Australia Launches Bribery Prevention Network

The Bribery Prevention Network aims to support Australian businesses in addressing bribery and corruption risks in domestic and international markets.

Australia has launched a new Bribery Prevention Network, aimed at supporting businesses to prevent, detect and address bribery and corruption.

Among its members are the AFP (Australian Federal Police), top ASX-listed companies, government organisations, academia, and civil society – with the shared goal of supporting Australian businesses to address bribery and corruption.

Hosted by Global Compact Network Australia (GCNA) – the local network of the United Nations Global Compact – and curated by Australia’s leading anti-bribery experts, the Bribery Prevention Network offers a free online portal of resources to help Australian companies – including SMEs – manage bribery and corruption risks in domestic and international markets.

Bribery and corruption hinder the achievement of the UN Sustainable Development Goals (SDGs), undermining the rule of law and eroding trust between governments and citizens, says AFP superintendent for crime strategy, Greg Hinds.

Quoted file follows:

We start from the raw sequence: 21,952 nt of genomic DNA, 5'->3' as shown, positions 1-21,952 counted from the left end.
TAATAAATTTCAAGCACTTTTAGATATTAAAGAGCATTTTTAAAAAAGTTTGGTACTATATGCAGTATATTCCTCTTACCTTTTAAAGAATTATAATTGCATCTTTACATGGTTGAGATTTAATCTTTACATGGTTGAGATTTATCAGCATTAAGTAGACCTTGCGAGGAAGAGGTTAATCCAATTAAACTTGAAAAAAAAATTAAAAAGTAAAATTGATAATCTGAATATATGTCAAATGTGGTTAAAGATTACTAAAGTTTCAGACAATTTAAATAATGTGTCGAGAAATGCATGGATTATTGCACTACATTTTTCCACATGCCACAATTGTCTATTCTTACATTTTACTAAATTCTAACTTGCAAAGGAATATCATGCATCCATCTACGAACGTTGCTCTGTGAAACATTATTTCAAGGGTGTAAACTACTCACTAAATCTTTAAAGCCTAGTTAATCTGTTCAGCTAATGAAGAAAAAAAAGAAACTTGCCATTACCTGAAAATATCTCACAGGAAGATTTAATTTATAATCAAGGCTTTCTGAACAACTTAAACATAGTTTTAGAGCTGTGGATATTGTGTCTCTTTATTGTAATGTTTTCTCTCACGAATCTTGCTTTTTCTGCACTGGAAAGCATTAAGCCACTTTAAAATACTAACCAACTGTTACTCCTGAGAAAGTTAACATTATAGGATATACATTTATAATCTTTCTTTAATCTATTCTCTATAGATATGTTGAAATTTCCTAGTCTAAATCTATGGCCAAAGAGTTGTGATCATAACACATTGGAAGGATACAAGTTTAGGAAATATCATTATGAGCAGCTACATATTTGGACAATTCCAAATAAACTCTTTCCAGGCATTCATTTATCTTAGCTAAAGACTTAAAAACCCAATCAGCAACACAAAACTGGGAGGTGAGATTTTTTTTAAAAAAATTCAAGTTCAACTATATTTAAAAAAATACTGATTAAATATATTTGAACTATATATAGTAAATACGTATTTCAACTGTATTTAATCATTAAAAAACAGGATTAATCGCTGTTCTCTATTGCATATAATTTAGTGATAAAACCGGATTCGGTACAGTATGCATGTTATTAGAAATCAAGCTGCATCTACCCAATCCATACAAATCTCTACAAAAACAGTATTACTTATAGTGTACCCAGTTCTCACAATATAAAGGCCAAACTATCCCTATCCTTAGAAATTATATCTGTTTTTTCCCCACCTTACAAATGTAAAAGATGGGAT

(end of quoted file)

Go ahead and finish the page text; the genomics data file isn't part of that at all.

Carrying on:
“While there is a wealth of anti-bribery and corruption resources available globally, we understand it can be difficult to find and even harder to know what is relevant and reliable. The Bribery Prevention Network is committed to providing a central repository of trusted resources to mitigate bribery and corruption risks within businesses and their supply chains so that they operate successfully, legally and responsibly.”

Transparency International Australia, BHP, Westpac, ANZ Bank, Commonwealth Bank, KPMG Australia, Allens and the Australia-Africa Minerals & Energy Group (AAMEG) are also members of the Bribery Prevention Network.

“We have zero tolerance of bribery, corruption and facilitation payments, and while we have made good progress on detecting, deterring and disrupting financial crime, we will continue to stay vigilant on all aspects of financial crime compliance,” said Commonwealth Bank executive general manager John Fogarty.

The bank has committed to supporting Australian businesses by providing them with the knowledge and tools they need to reduce the impacts of corruption on their customers and communities.

More information about the Bribery Prevention Network is available here.

To Top